To quote the NY Times article that printed the story last week:

While the organic garden will provide food for the first family’s meals and formal dinners, its most important role, Mrs. Obama said, will be to educate children about healthful, locally grown fruit and vegetables at a time when obesity and diabetes have become a national concern.

“My hope,” the first lady said in an interview in her East Wing office, “is that through children, they will begin to educate their families and that will, in turn, begin to educate our communities.”

Brought in as special advisors to the project were twenty three fifth graders from Bancroft Elementary School in Washington. Their school has mantained its own garden since 2001, and they will now till and tend at the White House.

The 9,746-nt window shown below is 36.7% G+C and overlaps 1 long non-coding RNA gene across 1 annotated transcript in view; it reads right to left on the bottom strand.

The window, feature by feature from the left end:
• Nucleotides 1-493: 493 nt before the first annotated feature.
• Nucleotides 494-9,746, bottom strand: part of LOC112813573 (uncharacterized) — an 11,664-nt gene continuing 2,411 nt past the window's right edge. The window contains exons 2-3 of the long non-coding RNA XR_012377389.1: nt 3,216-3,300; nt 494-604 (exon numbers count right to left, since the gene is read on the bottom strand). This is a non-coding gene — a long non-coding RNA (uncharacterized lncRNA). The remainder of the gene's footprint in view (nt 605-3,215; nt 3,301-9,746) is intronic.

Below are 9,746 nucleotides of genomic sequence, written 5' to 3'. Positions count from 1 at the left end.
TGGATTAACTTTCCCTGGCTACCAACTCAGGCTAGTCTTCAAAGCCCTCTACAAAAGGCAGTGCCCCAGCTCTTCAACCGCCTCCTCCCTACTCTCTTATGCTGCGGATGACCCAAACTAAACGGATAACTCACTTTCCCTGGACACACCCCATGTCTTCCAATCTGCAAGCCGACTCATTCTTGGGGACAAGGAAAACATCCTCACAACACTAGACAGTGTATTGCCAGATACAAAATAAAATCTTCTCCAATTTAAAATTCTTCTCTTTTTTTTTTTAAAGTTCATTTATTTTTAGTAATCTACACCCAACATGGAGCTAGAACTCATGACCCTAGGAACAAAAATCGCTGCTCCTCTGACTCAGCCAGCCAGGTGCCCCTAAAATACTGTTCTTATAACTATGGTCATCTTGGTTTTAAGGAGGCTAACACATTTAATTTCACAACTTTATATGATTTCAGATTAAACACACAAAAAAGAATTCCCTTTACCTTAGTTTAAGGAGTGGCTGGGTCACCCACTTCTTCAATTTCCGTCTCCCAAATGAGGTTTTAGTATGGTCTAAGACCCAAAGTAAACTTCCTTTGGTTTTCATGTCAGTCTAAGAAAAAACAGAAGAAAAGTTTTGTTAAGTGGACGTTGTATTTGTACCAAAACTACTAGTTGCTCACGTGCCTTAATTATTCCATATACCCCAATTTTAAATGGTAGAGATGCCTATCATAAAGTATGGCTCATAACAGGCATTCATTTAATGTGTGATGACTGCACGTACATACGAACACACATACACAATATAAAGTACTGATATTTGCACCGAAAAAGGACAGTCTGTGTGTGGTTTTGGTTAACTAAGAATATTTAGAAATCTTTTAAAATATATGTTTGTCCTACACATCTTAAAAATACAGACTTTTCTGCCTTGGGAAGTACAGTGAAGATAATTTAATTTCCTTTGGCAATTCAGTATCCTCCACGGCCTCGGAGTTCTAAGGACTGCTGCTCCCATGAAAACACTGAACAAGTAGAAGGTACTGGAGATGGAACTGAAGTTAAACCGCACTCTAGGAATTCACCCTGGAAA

If only I could be wrong like this all the time! What can I say- I guessed a giant kitchen garden at the Executive Mansion too good to be true.

Obviously, the global significance of the new garden is mostly symbolic. But symbolism is a powerful tool for change, and the Obamas’ new garden is a powerful symbol that hopefully will inspire change. Michael Pollan cites Eleanor Roosevelt’s famous Victory Garden as an example, when the first lady planted veggies on the White House Lawn during World War II, spawning a home gardening movement throughout the country that ended up supplying 40% of American-grown produce during the war.

At a time when the food industry accounts for more greenhouse gas emissions than anything else we do, a White House full of homegrown, local food can prove very meaningful indeed.